A bill that would have lifted a 40-year prohibition on Colorado cities and counties imposing rent control in their communities was rejected by a Democratic-majority state Senate committee Tuesday evening.
Sen. Dylan Roberts, D-Avon, joined three Republicans on the Senate Housing and Local Government Committee in voting against House Bill 1115, which failed 3-4. Roberts said he feels rent control measures could stifle the development of more housing and thus hurt affordability efforts.
“We need to do more of what we have been doing of incentivizing development, helping communities, helping nonprofit home builders, helping low-income people get into affordable rentals and affordable home ownership,” he said. “I just feel like this bill might unnecessarily or unintentionally harm the work we’ve been doing.”
The measure’s prospects were murky from the beginning, with Gov. Jared Polis indicating he would veto legislation allowing local rent control policies. The governor has instead sought to solve Colorado’s affordable housing crisis by increasing supply.
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Republicans at the Capitol were universally opposed to the measure. Several House Democrats joined Republicans in voting against the measure when it was debated on the House floor, indicating that the policy wasn’t universally liked even among Democrats.
Economists have found that rent control can at times worsen affordability in cities. But proponents of the measure saw it as a key way to prevent runaway housing costs from getting worse in Colorado, as well as a tool to prevent people from being pushed out of their neighborhoods by rising prices.
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Rep. Javier Mabrey, a Denver Democrat and a prime sponsor of the bill, vowed to try again next year.
“We will be back and we will win,” Mabrey said on Twitter in the hours after the measure failed.
The other lead sponsors of the bill were Rep. Elizabeth Velasco, D-Glenwood Springs, and Sen. Robert Rodriguez, D-Denver.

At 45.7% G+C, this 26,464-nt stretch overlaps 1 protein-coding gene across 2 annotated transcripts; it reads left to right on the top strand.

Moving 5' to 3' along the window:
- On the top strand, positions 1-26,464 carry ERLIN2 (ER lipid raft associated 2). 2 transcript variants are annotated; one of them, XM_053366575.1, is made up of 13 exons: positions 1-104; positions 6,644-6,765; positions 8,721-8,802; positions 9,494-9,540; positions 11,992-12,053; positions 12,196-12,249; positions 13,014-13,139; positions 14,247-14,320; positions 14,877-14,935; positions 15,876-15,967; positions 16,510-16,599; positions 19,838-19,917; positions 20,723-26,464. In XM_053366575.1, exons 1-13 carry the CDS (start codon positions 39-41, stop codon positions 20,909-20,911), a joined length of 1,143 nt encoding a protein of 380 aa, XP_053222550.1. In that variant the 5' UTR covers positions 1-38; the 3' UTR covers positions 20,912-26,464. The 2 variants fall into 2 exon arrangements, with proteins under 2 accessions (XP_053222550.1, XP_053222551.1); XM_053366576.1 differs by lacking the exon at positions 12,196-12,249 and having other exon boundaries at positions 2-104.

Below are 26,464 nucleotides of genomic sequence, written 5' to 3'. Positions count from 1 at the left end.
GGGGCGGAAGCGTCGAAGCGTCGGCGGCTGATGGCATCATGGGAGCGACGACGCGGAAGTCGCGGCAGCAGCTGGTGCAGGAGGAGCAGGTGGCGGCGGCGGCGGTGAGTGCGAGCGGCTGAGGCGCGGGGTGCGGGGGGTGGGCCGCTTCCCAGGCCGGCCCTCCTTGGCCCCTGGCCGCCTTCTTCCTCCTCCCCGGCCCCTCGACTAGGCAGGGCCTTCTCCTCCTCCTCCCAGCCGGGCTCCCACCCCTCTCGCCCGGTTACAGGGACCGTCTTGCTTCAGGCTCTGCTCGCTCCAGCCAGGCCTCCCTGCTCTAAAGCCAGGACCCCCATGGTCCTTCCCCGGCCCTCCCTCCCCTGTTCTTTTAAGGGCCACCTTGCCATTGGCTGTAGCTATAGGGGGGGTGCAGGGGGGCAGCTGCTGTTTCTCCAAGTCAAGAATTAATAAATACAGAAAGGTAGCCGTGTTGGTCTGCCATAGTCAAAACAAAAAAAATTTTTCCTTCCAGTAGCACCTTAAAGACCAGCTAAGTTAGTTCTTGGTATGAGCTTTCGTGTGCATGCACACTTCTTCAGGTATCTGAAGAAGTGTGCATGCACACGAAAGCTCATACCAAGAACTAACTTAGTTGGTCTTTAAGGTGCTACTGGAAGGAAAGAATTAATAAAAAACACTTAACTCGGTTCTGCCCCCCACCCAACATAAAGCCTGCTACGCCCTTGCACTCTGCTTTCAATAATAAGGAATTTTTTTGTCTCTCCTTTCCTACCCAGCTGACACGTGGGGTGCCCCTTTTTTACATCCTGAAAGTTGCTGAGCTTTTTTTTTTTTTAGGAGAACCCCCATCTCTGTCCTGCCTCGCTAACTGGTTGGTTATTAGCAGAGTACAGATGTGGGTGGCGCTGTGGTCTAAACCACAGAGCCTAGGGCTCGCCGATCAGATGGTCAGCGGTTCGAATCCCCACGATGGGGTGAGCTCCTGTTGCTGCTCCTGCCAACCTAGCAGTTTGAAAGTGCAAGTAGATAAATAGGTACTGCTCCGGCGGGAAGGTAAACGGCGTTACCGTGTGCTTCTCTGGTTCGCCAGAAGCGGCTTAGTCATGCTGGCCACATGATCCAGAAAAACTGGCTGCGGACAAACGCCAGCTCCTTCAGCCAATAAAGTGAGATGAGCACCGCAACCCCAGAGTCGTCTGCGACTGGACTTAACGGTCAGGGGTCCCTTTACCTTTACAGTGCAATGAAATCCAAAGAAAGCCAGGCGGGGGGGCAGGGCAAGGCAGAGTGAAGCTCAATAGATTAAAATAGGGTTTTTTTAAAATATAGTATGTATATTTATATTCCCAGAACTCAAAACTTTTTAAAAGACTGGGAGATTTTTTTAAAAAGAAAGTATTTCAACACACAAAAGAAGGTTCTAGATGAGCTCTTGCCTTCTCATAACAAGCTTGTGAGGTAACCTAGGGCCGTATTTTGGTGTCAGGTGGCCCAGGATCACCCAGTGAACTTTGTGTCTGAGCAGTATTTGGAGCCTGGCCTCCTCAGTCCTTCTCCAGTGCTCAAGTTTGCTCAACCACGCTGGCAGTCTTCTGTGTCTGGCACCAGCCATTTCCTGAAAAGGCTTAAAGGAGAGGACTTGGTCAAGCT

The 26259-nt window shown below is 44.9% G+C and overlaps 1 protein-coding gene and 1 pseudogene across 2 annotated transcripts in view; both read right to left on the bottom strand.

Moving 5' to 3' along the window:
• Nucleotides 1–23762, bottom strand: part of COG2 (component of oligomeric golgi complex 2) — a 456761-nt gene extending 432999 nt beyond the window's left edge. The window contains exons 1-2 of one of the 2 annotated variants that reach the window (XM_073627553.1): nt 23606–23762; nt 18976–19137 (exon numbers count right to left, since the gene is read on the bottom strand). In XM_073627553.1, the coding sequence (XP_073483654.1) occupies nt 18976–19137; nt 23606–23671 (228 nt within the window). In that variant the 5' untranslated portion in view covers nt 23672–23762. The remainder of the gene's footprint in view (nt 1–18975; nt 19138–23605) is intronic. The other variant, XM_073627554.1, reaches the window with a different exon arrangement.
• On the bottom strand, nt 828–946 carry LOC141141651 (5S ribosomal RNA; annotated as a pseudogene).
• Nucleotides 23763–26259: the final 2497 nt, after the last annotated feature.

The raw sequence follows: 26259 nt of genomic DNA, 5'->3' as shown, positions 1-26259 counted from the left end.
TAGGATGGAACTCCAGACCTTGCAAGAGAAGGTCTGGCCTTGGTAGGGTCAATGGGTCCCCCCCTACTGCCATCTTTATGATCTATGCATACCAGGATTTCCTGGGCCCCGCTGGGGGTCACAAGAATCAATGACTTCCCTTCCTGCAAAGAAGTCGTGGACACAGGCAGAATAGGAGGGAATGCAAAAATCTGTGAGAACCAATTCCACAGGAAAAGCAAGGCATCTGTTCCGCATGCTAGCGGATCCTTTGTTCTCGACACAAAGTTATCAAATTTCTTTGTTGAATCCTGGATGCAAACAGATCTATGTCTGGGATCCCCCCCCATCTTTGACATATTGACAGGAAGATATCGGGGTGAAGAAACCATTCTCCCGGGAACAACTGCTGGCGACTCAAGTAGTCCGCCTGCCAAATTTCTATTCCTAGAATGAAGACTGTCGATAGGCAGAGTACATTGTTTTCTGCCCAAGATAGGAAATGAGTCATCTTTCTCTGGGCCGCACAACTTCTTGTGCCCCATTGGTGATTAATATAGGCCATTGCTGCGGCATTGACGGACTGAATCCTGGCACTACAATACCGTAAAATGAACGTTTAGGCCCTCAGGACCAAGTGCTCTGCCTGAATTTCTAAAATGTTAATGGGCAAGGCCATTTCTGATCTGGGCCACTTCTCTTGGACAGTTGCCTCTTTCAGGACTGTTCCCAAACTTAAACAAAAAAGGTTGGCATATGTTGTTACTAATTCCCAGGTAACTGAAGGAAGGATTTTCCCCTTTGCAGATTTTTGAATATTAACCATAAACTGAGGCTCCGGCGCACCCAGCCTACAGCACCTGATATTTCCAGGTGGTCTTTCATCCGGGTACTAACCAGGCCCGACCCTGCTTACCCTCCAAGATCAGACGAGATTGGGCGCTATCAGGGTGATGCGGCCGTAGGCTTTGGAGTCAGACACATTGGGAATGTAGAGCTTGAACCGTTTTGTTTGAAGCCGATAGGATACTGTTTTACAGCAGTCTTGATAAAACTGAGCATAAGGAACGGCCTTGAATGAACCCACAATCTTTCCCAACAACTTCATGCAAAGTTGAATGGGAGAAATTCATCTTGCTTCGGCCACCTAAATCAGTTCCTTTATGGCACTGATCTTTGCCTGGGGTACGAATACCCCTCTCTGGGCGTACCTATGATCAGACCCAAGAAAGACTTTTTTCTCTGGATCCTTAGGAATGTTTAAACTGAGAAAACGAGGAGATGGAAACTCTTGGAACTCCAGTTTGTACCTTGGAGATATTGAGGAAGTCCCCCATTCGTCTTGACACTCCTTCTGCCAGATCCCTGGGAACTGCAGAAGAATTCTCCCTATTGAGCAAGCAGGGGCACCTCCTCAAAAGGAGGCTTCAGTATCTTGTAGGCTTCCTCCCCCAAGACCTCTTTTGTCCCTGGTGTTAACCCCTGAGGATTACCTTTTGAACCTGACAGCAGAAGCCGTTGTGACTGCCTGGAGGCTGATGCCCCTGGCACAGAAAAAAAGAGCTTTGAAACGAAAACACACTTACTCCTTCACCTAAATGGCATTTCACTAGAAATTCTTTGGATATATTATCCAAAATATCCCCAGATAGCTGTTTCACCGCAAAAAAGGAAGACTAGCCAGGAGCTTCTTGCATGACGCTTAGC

During a February committee hearing, Mabrey amended the measure to try to address his colleagues’ concerns about the bill.
One amendment required that any city or county enacting rent control must allow rent increases of at least 3 percentage points more than the rate of inflation. Local governments would have also been required to allow “reasonable increases” to account for renovations.
Another amendment made exceptions for new developments, exempting buildings less than 15 years old from all rent control measures.
In his closing comments Tuesday night in the Housing and Local Government Committee, Rodriguez said he has sympathy for how the policy would impact landlords with only a few properties.
“But we’re in a world now where investors are buying up properties and manipulating the market. … I’m not sure this bill is going to hurt,” he said. “This is about keeping people housed.”
The bill, which would have repealed a 1981 statewide ban on local rent control policies, was one of several measures introduced this session to address the cost of housing in Colorado. The bills have had mixed success.
For instance, Senate Bill 213, the governor’s major land-use measure, was expected to be gutted Wednesday morning and no longer include zoning requirements for any Colorado municipality. It will instead form a panel to study affordability needs and plans.
Roberts was also the key vote for the governor’s land-use bill last week, ultimately voting in the Senate Housing and Local Government Committee to advance the measure after the bill was dramatically pared back to remove many requirements for resort communities like the ones he represents.